Thursday, February 27, 2014

This Dark Road to Mercy by Wiley Cash - a very casual review and photos of Wiley's reading at Square Books

First things first . . . it's been almost a month since I read This Dark Road to Mercy by Wiley Cash. That can be a very, very bad thing but today I was hanging with my best friend and told her about how much I loved This Dark Road to Mercy -- so much that when I found out Wiley Cash was going to stop at Square Books in Oxford (2 1/2 hours north of us) and I didn't see Lemuria (20 minutes away) on his tour list, I planned a jaunt north.  That's unusual, in case you're wondering.  

So, naturally, Best Buddy asked me what the book is about.  I told her it's about 2 girls who are sent to a home when their mother dies. Their daddy, who signed away all rights to them, wants them back but the law is against him so he kidnaps them. But, daddy Wade has done something exceptionally stupid. He's stolen some money and a Very Bad Man is after him. I told her the pages flew because of the tension.  Will the Bad Man get them or will they survive? Will Easter and Ruby end up with their father or back in foster care?  I didn't tell her about the baseball setting, nor did I mention what I loved most about the book -- the way the author brought back an element from the first of the book near the end, lending the story an unusual symmetry that made me actually suck in my breath -- but apparently none of that mattered.

Best Buddy said, "I will have to read that." I think she'll like it and I was pleased that I still remembered it well enough to spit out a capsule description.  At any rate, I had a great time on the dash up to Oxford and I highly recommend This Dark Road to Mercy, which is well-written, suspenseful and touching.

As to the reading, t took quite a while for people to start trickling in but in the long run there was quite a nice crowd and I thought Wiley was an excellent speaker.  Here he is, reading from This Dark Road to Mercy:

Authors Tom Franklin and Beth Ann Fennelly live in Oxford and they came out to show their support, which was fortuitous for me because I've read and enjoyed their co-written release, The Tilted World. I asked if there were copies of The Tilted World in the store  as readings take place in Off-Square Books rather than the flagship store. There were none but someone dashed off to fetch a few copies from the main store.  They were already signed but the authors very kindly inscribed one for me.  Here are all three authors (left to right, Tom Franklin, Wiley Cash, Beth Ann Fennelly): 

After the reading, I met  up with husband and Kiddo and we went to eat Indian food with the professor my husband was in town to meet (skipped that story but Huzzybuns needed to meet up with someone and managed to arrange the meeting to coincide with the signing -- coolness).  Supper was yet another delight as the professor just happens to be a fantastic storyteller and the food was fabulous.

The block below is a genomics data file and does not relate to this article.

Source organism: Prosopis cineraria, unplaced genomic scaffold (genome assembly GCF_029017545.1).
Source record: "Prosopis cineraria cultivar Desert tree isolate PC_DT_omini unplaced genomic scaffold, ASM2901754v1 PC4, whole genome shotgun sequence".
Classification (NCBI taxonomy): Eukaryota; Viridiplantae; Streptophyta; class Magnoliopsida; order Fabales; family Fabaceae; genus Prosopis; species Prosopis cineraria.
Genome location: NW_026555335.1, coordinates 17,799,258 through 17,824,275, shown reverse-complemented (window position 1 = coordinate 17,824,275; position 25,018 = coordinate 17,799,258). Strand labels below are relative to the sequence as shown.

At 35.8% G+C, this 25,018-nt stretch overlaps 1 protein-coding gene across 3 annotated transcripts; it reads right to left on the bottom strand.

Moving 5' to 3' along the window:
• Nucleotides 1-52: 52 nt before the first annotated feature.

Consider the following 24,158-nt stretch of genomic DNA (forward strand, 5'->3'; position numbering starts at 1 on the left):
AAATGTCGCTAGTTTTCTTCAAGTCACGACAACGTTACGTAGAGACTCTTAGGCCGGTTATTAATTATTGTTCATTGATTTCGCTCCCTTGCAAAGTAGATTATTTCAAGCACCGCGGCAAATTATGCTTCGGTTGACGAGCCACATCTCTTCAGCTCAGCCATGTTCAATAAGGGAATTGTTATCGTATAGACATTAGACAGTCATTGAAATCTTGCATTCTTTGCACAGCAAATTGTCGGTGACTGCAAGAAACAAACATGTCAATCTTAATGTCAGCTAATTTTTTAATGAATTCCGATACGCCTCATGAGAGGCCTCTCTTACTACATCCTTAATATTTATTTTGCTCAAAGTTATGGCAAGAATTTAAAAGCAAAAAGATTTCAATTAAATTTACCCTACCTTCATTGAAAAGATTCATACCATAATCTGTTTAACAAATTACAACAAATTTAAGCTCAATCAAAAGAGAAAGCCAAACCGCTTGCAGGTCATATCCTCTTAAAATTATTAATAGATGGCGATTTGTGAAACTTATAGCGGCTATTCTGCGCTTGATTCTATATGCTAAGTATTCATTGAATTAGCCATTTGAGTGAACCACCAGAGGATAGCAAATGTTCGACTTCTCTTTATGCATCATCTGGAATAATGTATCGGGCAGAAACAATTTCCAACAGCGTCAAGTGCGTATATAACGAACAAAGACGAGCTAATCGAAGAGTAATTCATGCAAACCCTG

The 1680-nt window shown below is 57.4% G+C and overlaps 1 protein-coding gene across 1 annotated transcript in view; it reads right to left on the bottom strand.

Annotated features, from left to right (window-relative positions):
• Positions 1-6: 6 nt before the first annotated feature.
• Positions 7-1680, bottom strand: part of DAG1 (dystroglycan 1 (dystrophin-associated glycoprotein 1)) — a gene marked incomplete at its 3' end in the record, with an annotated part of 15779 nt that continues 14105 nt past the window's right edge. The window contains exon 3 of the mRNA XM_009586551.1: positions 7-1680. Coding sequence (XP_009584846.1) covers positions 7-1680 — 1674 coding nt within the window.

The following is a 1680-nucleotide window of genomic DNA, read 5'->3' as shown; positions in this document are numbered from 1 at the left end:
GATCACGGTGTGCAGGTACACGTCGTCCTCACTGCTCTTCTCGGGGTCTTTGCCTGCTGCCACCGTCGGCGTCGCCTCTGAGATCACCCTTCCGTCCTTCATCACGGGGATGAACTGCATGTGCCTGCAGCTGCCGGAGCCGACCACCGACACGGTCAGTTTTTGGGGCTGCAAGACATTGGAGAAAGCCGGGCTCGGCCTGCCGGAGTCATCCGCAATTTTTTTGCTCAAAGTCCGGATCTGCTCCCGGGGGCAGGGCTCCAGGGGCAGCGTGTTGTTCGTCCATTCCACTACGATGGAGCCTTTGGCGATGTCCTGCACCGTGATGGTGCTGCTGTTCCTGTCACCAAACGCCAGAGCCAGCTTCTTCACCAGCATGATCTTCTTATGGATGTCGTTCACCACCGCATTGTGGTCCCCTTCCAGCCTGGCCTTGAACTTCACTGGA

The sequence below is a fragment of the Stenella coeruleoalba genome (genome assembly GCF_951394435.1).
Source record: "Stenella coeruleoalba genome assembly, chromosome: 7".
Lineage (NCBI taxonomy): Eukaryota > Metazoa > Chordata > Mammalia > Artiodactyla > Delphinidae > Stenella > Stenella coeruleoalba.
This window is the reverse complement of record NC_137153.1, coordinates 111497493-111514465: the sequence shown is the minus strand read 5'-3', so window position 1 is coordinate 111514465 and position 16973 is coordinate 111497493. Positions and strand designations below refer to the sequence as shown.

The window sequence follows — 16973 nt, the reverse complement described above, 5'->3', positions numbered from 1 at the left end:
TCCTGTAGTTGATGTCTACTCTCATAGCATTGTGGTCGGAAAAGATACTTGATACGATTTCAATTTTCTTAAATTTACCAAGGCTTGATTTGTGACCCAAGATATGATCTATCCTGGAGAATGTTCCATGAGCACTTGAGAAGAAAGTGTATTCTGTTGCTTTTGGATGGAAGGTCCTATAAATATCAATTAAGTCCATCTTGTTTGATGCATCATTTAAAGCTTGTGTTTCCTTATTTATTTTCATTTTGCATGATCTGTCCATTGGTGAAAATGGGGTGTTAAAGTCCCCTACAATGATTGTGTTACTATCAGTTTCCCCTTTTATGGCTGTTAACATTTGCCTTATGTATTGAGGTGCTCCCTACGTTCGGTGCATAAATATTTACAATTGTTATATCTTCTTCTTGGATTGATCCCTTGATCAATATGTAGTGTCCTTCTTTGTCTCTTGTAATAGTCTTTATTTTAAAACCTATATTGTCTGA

Side note: I have a copy of Wiley's first book, A Land More Kind Than Home, but have not yet read it and had a sneaking suspicion I would not likely find it for a while because of the chaos that has been our last year, between moving and trying to get our old house ready to go on the market.  I was wrong! Woot!  Whilst loading shelves with books in our library on Tuesday, I glanced down at a stack (they're everywhere . . . cannot wait till I no longer have books on the floor) and noticed that my hardback copy of A Land More Kind Than Home was sticking out of the bottom shelf.  Looks like a kitty helpfully pulled it partway off the shelf.  So, now I know where to look when I'm ready to read it. Second woot!

I plunked my recommendation in the middle of this sort-of review so I'm just going to reiterate that I highly recommend This Dark Road to Mercy.  There are some intense scenes of violence, so I've added a family warning for violence to my labels.  I survived, though, and you know I'm prone to nightmares, right?  Also, I highly recommend going to see Wiley if he's ever in your area.

©2014 Nancy Horner. All rights reserved. If you are reading this post at a site other than Bookfoolery  or its RSS feed, you are reading a stolen feed. Email for written permission to reproduce text or photos.

Wednesday, February 26, 2014

In which my F2F book group goes to see Labor Day, the movie

If you hang around here much, you probably already know my F2F group was provided 10 copies of Labor Day by Joyce Maynard.  I had already received a copy from HarperCollins and read the book, by the time the offer arrived, so I left the choice of whether or not to accept the offer up to members.  I liked Labor Day (the book).  And, our F2F group discussion about Labor Day was a good one; in general, everyone enjoyed it, which is interesting because I've since read a few scathing reviews, one of which referred to the pie in my favorite scene (short version: "escaped prisoner teaches deeply depressed woman and her lonely son how to bake pie") as a metaphor for life when, personally, I think it was just a scene designed to show the escaped prisoner's humanity, but that's neither here nor there. Point being, we liked the book and the discussion was a good one.

HarperCollins also provided us with 10 tickets to the Labor Day movie, which our group leader handed out on a first-come, first-serve basis.  I don't know exactly how many people showed up but I'm guessing it was 20-25.  We had a huge turnout, which was fun in and of itself - just going with a group, sitting with someone I would not likely ever have attended a movie with otherwise and discussing in the hallway after the movie ended . . . that was a terrific experience.